Your Car's Steering Wheel Is Totally Nasty

dirty steering wheel
Eating while driving only contributes to the germs and bacteria already thriving on your steering wheel. stevecoleimages/Getty Images

You probably think that your kitchen sponge is by far the dirtiest item in your house. And according to a 2017 list from WebMD of all the germy things you touch every day, you're wrong. It included the obvious candidates like smartphones, computer keyboards, dog toys, shopping carts and even the office coffeemaker. (That kitchen sponge came in at No. 4 by the way.) One obvious surface omitted from the list, though, and most others like it? The steering wheel of your car.

The average American driver spends 17,600 minutes behind the wheel every year, but doesn't spend nearly enough time cleaning the inside of that car. Sure, you'll see cars lined up outside a car wash after a muddy rainstorm, heavy pollen season in spring or at the end of winter to wash off all that salt buildup. And that's great for the health of the vehicle, but doesn't really have a direct benefit on the health of the driver.


A survey by found that 32 percent of car owners clean the inside their car just once a year, and 12 percent never clean inside the car at all. Never! Frankly, that's pretty gross, especially considering that many drivers (about 20 percent) also eat and drink while on the road.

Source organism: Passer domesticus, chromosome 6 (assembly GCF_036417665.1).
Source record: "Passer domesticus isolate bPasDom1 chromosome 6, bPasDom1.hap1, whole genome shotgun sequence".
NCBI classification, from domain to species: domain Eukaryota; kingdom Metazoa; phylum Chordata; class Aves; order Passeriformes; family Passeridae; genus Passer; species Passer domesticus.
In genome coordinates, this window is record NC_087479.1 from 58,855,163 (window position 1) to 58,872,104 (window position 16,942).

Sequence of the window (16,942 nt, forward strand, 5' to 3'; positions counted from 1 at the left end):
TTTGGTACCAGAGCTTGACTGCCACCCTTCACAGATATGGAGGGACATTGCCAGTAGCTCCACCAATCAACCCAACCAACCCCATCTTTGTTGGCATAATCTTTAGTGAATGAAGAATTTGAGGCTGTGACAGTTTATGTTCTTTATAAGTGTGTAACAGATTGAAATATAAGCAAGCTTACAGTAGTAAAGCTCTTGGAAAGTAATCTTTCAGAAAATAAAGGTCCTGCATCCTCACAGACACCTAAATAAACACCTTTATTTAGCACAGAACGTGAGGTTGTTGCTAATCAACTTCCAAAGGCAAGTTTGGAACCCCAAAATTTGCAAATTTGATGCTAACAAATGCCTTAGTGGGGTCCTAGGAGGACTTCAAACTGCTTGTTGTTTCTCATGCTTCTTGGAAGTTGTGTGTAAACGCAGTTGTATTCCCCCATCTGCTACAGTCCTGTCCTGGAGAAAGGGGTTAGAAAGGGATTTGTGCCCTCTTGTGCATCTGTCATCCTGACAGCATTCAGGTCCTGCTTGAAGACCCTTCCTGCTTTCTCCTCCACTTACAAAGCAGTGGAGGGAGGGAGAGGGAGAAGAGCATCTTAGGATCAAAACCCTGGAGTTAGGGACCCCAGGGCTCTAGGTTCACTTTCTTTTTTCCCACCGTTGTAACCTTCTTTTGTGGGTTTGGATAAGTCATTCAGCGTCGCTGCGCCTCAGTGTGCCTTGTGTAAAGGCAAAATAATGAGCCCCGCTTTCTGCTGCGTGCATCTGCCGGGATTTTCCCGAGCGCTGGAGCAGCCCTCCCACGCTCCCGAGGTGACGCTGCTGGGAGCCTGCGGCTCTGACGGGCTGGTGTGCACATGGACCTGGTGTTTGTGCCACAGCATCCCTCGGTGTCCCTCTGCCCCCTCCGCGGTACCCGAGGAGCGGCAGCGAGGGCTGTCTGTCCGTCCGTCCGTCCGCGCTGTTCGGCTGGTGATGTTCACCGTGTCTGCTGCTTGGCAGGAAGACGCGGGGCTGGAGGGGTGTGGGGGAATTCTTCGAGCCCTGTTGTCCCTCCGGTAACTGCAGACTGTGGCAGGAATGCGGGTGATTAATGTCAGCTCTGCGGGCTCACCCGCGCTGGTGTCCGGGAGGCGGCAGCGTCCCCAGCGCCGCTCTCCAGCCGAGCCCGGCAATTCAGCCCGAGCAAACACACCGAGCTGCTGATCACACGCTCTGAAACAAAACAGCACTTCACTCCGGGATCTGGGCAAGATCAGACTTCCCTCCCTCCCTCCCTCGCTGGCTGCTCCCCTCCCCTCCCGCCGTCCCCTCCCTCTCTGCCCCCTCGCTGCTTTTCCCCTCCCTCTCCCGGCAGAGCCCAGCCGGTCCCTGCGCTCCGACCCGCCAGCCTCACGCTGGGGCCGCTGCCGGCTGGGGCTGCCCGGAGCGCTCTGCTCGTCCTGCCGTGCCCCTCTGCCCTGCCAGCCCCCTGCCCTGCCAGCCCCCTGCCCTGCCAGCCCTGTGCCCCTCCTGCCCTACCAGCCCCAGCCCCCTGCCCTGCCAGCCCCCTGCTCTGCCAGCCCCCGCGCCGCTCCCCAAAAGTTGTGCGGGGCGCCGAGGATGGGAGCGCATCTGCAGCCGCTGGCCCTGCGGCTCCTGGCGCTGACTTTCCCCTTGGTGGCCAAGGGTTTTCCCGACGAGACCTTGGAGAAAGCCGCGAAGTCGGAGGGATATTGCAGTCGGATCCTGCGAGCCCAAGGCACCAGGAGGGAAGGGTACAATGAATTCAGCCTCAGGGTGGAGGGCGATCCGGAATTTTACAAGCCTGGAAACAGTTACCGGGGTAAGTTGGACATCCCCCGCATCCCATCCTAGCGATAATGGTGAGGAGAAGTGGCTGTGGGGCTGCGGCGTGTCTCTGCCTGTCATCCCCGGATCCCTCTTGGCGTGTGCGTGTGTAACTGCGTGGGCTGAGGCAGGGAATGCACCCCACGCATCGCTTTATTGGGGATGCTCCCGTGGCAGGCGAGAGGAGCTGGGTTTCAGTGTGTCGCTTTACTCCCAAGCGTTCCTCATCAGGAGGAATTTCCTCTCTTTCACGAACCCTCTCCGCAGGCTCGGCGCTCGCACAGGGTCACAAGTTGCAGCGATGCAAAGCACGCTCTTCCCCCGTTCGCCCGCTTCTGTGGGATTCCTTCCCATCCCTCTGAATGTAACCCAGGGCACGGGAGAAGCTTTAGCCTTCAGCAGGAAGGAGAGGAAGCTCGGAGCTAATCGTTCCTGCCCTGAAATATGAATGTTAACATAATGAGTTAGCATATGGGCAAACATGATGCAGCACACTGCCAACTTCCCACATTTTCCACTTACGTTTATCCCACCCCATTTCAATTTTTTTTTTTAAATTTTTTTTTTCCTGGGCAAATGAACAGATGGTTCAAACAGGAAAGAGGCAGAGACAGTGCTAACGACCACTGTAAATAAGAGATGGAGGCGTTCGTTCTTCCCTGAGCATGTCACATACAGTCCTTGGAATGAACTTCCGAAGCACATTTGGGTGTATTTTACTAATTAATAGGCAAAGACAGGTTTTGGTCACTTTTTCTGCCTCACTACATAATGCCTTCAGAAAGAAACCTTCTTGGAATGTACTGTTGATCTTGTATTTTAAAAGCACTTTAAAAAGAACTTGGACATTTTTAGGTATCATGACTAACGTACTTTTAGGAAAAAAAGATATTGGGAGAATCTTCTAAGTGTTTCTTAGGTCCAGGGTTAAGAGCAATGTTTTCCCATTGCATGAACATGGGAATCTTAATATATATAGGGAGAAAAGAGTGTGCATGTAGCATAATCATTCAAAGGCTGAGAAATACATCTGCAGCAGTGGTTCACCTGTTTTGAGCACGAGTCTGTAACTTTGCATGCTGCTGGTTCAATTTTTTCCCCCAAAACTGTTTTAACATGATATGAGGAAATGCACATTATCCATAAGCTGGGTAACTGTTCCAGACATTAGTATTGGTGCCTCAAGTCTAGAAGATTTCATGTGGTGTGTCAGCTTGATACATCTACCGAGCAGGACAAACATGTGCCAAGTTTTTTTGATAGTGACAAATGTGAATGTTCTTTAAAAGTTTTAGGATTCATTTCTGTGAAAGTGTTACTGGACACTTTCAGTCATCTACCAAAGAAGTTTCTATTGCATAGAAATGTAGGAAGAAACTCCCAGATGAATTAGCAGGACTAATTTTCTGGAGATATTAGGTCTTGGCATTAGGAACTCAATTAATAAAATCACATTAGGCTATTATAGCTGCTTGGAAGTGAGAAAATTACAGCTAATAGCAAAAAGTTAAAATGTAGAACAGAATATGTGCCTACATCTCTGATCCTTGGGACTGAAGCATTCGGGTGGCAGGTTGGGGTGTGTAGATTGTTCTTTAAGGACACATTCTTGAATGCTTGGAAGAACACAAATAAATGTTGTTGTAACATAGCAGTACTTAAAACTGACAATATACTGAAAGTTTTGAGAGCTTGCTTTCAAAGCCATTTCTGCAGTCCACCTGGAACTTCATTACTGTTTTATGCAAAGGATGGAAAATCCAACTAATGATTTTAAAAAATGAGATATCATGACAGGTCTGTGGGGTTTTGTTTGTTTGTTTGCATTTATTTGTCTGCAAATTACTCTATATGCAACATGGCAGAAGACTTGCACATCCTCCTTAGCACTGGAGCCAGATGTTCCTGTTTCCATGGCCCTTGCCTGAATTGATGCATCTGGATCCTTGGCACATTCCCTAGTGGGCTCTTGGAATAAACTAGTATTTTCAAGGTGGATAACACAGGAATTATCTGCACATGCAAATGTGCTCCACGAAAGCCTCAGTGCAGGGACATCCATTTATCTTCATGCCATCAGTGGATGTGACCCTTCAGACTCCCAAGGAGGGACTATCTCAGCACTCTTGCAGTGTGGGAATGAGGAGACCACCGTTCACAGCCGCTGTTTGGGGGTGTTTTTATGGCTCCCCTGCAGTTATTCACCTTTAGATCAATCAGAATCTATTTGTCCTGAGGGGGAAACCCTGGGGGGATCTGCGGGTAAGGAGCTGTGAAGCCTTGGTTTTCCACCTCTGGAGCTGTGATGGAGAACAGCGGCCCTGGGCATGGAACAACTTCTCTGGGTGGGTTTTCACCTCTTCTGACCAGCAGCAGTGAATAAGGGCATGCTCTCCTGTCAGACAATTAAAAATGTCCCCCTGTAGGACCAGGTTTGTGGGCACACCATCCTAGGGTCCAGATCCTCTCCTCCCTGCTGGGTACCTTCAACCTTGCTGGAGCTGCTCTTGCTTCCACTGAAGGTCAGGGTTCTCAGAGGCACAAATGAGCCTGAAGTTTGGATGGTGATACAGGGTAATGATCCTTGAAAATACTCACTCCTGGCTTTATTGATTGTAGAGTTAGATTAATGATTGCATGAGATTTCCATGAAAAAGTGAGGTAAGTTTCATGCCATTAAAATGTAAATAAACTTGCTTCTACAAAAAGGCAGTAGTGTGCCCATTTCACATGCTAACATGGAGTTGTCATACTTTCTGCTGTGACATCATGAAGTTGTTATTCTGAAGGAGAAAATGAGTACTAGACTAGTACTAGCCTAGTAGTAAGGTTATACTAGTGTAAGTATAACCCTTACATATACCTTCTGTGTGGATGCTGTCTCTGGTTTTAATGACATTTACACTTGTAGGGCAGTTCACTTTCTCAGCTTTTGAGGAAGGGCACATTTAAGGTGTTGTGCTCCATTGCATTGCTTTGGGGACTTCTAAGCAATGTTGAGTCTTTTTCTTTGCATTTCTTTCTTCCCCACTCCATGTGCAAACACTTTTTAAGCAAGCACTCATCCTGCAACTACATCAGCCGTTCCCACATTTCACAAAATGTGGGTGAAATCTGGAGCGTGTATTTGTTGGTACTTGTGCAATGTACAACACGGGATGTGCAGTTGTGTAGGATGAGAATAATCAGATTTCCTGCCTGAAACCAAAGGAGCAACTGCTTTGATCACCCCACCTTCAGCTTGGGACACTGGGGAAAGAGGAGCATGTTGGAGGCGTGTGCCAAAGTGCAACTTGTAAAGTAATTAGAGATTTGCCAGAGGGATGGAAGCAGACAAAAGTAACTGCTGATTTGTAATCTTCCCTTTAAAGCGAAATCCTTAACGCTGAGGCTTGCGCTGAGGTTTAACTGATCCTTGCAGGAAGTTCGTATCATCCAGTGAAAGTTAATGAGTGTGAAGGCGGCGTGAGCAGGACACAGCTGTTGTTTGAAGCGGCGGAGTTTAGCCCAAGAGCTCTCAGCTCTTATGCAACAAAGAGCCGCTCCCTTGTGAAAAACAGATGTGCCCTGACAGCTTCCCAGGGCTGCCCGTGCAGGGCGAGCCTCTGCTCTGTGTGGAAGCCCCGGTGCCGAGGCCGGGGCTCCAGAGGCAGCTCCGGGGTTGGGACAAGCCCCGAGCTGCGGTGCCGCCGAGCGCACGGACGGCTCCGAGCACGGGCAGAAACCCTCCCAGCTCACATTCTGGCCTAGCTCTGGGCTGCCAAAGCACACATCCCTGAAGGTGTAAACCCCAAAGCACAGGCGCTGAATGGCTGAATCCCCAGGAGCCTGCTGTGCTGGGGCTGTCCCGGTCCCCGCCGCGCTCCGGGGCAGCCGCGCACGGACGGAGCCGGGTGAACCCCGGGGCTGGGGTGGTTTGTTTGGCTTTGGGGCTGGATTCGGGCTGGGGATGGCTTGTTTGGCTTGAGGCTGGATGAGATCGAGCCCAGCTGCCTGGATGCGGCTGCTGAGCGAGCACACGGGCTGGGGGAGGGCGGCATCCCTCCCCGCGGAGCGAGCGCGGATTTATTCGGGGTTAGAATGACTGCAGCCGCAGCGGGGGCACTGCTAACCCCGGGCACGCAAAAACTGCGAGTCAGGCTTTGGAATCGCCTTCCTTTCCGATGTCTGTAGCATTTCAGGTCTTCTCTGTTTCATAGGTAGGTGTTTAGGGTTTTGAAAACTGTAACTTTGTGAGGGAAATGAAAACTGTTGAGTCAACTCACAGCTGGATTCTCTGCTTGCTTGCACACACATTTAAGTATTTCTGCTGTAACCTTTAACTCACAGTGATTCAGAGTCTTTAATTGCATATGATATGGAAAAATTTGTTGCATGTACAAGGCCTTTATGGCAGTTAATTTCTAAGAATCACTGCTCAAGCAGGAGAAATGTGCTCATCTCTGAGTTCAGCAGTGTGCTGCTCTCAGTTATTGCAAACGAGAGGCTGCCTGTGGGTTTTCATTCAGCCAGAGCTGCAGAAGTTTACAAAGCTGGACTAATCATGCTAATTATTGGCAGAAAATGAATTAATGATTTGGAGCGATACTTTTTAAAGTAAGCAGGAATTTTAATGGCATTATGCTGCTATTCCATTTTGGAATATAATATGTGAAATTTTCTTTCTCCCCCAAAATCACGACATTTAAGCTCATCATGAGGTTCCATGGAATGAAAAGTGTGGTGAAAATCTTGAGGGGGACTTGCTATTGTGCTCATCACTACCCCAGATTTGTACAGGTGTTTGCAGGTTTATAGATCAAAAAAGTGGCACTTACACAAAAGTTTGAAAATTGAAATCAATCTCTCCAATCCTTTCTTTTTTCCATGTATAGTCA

So, what's breeding in the cabin of your car? Oh, just about 700 different strains of bacteria. And that habit of eating and drinking and then touching your car's interior surfaces makes things even worse. Consider that any food or liquid you drop or spill creates the perfect environment — dark, confined and exposed to plenty of temperature changes — for breeding more bacteria.

And the worst spot of all, according to the survey, is actually your car's steering wheel. It's six times dirtier than your smartphone screen (which by the way topped in at No. 1 on WebMD's grossest list), four times nastier than the seat of a public toilet and twice as filthy as the buttons in an elevator. Grossed out yet?

Furthermore, the CarRentals study noted, when you fill up on gas, that pump handle likely is 11,835 times dirtier than a public toilet seat! Even the most fastidious car owners, those who clean their interiors more often than average, probably don't disinfect their hands every time they stop for a fill-up. Those germs immediately get transferred to your door handles, gearshift and steering wheel.

So what's a driver to do to keep their car germ-free — OK, at least clean? Wipe down surfaces like the steering wheel, gearshift, door handles and audio controls — and don't forget your keys — with sanitizer wipes. You can also spray a disinfectant like Lysol into your air filter's vent the next time you change it to prevent germs from building up and recycling through your car every time you turn on the heat or A/C. Vacuum the carpets and seats regularly, and have them professionally shampooed a few times a year. And while you're at it, clean the floor mats — or better yet, treat yourself to new ones if they're really beat.

For what it's worth, this isn't exactly breaking news. Steering wheels, and car interiors for that matter, are often overlooked on "nastiest things" lists, though Consumer Reports did a write-up on the subject in 2011. The article was based on research from microbiologists at Queen Mary University of London, who did note that most of the bacteria on the average steering wheel weren't especially serious, but the more dangerous types could cause food poisoning, among other ailments. The bottom line is, clean your car people!